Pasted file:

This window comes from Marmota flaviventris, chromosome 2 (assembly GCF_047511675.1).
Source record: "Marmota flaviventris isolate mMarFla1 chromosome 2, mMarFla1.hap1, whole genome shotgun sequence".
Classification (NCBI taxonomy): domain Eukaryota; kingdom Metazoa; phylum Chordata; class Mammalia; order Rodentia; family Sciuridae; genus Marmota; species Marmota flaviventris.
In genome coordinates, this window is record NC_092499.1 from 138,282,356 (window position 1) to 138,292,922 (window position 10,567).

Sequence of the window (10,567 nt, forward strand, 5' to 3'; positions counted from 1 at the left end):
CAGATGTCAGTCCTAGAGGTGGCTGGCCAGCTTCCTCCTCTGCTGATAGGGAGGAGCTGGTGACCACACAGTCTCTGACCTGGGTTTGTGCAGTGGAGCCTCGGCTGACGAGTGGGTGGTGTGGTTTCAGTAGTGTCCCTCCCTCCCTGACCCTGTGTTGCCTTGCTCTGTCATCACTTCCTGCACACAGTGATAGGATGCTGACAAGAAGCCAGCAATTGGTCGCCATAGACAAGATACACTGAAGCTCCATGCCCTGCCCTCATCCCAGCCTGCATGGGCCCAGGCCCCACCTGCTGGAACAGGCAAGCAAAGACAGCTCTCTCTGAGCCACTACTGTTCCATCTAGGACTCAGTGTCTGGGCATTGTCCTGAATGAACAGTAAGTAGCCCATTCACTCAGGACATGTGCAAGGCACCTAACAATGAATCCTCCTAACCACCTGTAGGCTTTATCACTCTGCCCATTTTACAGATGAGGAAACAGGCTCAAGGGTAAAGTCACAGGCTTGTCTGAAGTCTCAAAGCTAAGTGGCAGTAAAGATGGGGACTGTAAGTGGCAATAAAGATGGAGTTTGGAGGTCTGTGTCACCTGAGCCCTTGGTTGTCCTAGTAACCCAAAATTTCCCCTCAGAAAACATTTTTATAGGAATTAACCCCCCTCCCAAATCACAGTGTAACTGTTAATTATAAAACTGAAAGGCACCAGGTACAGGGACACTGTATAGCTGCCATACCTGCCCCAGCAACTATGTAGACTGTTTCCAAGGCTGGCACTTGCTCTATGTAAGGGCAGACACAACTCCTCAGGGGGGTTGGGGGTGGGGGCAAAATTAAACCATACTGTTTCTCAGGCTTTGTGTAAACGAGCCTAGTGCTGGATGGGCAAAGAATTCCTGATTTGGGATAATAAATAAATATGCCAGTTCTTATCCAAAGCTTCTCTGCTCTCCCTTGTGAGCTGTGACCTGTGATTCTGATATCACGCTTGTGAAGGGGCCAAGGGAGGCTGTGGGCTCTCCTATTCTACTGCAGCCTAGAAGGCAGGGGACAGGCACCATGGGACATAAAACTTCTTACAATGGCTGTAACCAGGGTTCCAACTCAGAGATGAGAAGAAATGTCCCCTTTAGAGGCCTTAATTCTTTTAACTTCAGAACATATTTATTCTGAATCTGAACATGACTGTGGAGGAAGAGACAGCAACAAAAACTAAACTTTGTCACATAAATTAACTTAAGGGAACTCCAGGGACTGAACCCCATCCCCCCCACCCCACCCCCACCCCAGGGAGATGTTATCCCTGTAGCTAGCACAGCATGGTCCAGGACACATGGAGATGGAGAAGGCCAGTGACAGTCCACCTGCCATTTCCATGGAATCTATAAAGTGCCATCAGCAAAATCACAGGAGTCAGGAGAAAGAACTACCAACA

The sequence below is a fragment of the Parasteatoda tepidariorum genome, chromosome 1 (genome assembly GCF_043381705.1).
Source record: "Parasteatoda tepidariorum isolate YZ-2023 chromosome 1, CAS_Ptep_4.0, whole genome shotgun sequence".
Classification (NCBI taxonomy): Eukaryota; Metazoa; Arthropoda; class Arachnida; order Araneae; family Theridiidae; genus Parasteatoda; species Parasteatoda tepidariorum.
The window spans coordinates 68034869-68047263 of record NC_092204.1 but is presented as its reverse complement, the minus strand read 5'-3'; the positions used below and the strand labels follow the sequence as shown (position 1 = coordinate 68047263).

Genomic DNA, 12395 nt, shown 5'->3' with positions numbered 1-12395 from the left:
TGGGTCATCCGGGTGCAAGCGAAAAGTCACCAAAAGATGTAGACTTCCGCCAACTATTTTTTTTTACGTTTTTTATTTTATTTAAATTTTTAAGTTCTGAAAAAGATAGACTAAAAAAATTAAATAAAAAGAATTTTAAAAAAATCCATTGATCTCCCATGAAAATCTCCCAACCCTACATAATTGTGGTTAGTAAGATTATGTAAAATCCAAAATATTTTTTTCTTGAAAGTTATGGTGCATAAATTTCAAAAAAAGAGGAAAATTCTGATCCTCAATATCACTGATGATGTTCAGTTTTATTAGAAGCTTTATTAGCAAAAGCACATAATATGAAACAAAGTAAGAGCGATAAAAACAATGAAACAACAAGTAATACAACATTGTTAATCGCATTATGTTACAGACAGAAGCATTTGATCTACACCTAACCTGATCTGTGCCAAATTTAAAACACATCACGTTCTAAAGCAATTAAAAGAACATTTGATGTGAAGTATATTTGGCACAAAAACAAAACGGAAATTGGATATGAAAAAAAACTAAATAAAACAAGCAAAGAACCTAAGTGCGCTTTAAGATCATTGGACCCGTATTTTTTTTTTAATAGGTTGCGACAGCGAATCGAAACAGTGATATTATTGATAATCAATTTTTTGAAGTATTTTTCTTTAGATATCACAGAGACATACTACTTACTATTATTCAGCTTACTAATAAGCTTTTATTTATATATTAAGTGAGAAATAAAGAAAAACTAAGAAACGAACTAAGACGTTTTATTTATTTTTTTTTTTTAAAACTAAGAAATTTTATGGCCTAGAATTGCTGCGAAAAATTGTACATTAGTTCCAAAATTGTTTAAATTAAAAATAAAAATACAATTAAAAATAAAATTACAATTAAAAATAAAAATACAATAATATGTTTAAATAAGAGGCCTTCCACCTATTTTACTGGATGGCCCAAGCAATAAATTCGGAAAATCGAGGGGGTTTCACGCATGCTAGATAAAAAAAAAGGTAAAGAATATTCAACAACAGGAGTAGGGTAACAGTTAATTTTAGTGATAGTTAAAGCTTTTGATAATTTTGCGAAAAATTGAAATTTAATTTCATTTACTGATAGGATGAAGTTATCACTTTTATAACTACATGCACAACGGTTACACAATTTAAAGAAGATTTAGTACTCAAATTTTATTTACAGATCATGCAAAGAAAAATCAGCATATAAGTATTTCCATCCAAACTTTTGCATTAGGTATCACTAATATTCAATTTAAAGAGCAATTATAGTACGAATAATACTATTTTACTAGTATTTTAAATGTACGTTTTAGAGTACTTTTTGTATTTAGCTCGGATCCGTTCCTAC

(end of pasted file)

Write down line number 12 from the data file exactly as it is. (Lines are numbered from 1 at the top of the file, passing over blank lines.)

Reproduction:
TGGGTCATCCGGGTGCAAGCGAAAAGTCACCAAAAGATGTAGACTTCCGCCAACTATTTTTTTTTACGTTTTTTATTTTATTTAAATTTTTAAGTTCTGAAAAAGATAGACTAAAAAAATTAAATAAAAAGAATTTTAAAAAAATCCATTGATCTCCCATGAAAATCTCCCAACCCTACATAATTGTGGTTAGTAAGATTATGTAAAATCCAAAATATTTTTTTCTTGAAAGTTATGGTGCATAAATTTCAAAAAAAGAGGAAAATTCTGATCCTCAATATCACTGATGATGTTCAGTTTTATTAGAAGCTTTATTAGCAAAAGCACATAATATGAAACAAAGTAAGAGCGATAAAAACAATGAAACAACAAGTAATACAACATTGTTAATCGCATTATGTTACAGACAGAAGCATTTGATCTACACCTAACCTGATCTGTGCCAAATTTAAAACACATCACGTTCTAAAGCAATTAAAAGAACATTTGATGTGAAGTATATTTGGCACAAAAACAAAACGGAAATTGGATATGAAAAAAAACTAAATAAAACAAGCAAAGAACCTAAGTGCGCTTTAAGATCATTGGACCCGTATTTTTTTTTTAATAGGTTGCGACAGCGAATCGAAACAGTGATATTATTGATAATCAATTTTTTGAAGTATTTTTCTTTAGATATCACAGAGACATACTACTTACTATTATTCAGCTTACTAATAAGCTTTTATTTATATATTAAGTGAGAAATAAAGAAAAACTAAGAAACGAACTAAGACGTTTTATTTATTTTTTTTTTTTAAAACTAAGAAATTTTATGGCCTAGAATTGCTGCGAAAAATTGTACATTAGTTCCAAAATTGTTTAAATTAAAAATAAAAATACAATTAAAAATAAAATTACAATTAAAAATAAAAATACAATAATATGTTTAAATAAGAGGCCTTCCACCTATTTTACTGGATGGCCCAAGCAATAAATTCGGAAAATCGAGGGGGTTTCACGCATGCTAGATAAAAAAAAAGGTAAAGAATATTCAACAACAGGAGTAGGGTAACAGTTAATTTTAGTGATAGTTAAAGCTTTTGATAATTTTGCGAAAAATTGAAATTTAATTTCATTTACTGATAGGATGAAGTTATCACTTTTATAACTACATGCACAACGGTTACACAATTTAAAGAAGATTTAGTACTCAAATTTTATTTACAGATCATGCAAAGAAAAATCAGCATATAAGTATTTCCATCCAAACTTTTGCATTAGGTATCACTAATATTCAATTTAAAGAGCAATTATAGTACGAATAATACTATTTTACTAGTATTTTAAATGTACGTTTTAGAGTACTTTTTGTATTTAGCTCGGATCCGTTCCTAC